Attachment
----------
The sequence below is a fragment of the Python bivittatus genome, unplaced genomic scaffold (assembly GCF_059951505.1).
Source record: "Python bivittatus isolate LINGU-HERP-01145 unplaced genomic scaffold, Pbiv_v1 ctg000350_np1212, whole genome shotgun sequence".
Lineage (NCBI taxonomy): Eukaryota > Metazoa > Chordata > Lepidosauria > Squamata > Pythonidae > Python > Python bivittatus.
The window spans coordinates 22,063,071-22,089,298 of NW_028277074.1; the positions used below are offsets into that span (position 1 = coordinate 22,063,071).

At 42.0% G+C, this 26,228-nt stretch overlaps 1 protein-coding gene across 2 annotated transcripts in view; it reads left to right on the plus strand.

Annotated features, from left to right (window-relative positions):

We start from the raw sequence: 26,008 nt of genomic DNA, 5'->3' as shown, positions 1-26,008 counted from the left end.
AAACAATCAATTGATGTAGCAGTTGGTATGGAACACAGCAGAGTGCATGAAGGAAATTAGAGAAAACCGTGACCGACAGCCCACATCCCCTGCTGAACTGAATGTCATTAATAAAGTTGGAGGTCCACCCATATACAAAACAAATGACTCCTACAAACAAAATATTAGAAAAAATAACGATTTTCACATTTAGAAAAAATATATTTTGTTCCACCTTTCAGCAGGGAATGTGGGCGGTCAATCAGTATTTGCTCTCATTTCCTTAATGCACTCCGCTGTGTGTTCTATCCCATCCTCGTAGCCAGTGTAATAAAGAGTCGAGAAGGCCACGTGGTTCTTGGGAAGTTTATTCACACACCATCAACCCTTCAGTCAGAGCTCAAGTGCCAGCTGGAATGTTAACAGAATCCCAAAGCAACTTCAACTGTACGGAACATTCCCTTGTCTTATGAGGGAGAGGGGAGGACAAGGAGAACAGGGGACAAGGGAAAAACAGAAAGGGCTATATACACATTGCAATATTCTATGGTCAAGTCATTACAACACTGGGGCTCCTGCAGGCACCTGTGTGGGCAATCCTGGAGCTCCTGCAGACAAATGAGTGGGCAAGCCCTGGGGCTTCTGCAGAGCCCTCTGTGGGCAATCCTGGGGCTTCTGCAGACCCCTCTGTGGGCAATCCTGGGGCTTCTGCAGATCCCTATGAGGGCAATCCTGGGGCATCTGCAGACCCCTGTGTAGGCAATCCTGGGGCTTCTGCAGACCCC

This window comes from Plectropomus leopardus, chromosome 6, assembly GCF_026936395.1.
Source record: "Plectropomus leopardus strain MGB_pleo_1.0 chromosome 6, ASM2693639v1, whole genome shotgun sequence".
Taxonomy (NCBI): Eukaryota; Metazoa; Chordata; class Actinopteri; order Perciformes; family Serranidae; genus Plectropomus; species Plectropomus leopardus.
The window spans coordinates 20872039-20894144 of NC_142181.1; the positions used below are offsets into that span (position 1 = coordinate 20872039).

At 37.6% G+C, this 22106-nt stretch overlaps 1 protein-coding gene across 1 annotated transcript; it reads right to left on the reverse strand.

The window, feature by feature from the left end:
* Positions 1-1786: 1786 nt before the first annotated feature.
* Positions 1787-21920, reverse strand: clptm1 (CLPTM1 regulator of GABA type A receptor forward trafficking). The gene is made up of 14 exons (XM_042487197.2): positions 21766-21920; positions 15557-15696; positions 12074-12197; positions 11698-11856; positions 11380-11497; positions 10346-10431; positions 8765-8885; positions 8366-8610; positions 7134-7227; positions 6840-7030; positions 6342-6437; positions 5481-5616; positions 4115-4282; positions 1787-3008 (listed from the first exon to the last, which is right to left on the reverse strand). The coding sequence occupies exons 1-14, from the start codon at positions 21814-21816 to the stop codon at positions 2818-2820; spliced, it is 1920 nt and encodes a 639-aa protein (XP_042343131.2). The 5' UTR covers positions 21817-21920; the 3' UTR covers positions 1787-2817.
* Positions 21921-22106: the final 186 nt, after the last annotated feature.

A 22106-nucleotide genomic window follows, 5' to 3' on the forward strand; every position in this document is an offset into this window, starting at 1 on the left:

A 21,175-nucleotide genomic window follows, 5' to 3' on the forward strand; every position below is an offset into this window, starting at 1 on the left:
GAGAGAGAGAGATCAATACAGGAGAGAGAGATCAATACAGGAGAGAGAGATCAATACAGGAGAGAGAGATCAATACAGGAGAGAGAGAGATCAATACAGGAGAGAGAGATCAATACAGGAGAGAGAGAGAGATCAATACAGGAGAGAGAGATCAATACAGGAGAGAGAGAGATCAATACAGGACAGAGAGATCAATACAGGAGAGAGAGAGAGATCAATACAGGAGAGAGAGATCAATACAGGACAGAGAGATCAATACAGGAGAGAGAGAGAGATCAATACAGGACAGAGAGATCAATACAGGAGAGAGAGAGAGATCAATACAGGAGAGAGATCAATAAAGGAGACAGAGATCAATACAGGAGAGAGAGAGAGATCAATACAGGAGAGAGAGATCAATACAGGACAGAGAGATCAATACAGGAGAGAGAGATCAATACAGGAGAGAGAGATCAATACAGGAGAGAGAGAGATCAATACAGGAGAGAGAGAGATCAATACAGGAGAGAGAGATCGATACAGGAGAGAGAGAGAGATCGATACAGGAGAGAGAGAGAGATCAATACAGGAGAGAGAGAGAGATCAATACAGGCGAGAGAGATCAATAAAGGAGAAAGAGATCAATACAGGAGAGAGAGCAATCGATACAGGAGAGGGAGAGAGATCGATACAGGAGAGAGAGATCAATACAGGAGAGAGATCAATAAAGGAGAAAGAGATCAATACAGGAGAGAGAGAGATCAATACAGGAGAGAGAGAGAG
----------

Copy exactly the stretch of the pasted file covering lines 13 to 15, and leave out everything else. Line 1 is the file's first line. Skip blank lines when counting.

At 37.6% G+C, this 22106-nt stretch overlaps 1 protein-coding gene across 1 annotated transcript; it reads right to left on the reverse strand.

The window, feature by feature from the left end:
* Positions 1-1786: 1786 nt before the first annotated feature.